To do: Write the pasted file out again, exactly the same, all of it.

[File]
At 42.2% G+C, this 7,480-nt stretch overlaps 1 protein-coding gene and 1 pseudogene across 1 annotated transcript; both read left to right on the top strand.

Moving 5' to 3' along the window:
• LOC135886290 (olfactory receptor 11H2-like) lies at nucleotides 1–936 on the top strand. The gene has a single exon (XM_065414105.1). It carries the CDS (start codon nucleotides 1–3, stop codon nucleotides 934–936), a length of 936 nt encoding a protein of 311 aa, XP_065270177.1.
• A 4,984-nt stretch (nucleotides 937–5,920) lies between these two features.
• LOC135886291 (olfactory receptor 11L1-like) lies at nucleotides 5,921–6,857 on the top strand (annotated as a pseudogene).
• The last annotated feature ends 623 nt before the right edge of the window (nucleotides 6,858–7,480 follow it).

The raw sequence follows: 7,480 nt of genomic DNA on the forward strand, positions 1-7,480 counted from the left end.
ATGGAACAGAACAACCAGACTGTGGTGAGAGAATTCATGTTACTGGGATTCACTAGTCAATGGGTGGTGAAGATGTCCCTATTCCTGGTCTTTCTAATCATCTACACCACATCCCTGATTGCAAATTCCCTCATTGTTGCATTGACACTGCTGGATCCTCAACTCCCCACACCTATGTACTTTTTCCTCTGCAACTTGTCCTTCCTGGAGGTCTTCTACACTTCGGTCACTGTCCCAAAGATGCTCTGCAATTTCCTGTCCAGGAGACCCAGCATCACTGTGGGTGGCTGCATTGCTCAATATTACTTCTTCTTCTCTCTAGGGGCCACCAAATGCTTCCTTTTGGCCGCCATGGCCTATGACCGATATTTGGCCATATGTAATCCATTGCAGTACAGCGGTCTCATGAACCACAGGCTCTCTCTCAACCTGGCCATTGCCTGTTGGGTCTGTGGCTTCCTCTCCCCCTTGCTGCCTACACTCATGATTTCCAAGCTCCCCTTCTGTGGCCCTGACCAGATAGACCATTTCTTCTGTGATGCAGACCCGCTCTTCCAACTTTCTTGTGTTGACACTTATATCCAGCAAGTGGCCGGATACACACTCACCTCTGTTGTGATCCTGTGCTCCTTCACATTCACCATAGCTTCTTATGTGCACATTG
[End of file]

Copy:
At 42.2% G+C, this 7,480-nt stretch overlaps 1 protein-coding gene and 1 pseudogene across 1 annotated transcript; both read left to right on the top strand.

Moving 5' to 3' along the window:
• LOC135886290 (olfactory receptor 11H2-like) lies at nucleotides 1–936 on the top strand. The gene has a single exon (XM_065414105.1). It carries the CDS (start codon nucleotides 1–3, stop codon nucleotides 934–936), a length of 936 nt encoding a protein of 311 aa, XP_065270177.1.
• A 4,984-nt stretch (nucleotides 937–5,920) lies between these two features.
• LOC135886291 (olfactory receptor 11L1-like) lies at nucleotides 5,921–6,857 on the top strand (annotated as a pseudogene).
• The last annotated feature ends 623 nt before the right edge of the window (nucleotides 6,858–7,480 follow it).

The raw sequence follows: 7,480 nt of genomic DNA on the forward strand, positions 1-7,480 counted from the left end.
ATGGAACAGAACAACCAGACTGTGGTGAGAGAATTCATGTTACTGGGATTCACTAGTCAATGGGTGGTGAAGATGTCCCTATTCCTGGTCTTTCTAATCATCTACACCACATCCCTGATTGCAAATTCCCTCATTGTTGCATTGACACTGCTGGATCCTCAACTCCCCACACCTATGTACTTTTTCCTCTGCAACTTGTCCTTCCTGGAGGTCTTCTACACTTCGGTCACTGTCCCAAAGATGCTCTGCAATTTCCTGTCCAGGAGACCCAGCATCACTGTGGGTGGCTGCATTGCTCAATATTACTTCTTCTTCTCTCTAGGGGCCACCAAATGCTTCCTTTTGGCCGCCATGGCCTATGACCGATATTTGGCCATATGTAATCCATTGCAGTACAGCGGTCTCATGAACCACAGGCTCTCTCTCAACCTGGCCATTGCCTGTTGGGTCTGTGGCTTCCTCTCCCCCTTGCTGCCTACACTCATGATTTCCAAGCTCCCCTTCTGTGGCCCTGACCAGATAGACCATTTCTTCTGTGATGCAGACCCGCTCTTCCAACTTTCTTGTGTTGACACTTATATCCAGCAAGTGGCCGGATACACACTCACCTCTGTTGTGATCCTGTGCTCCTTCACATTCACCATAGCTTCTTATGTGCACATTG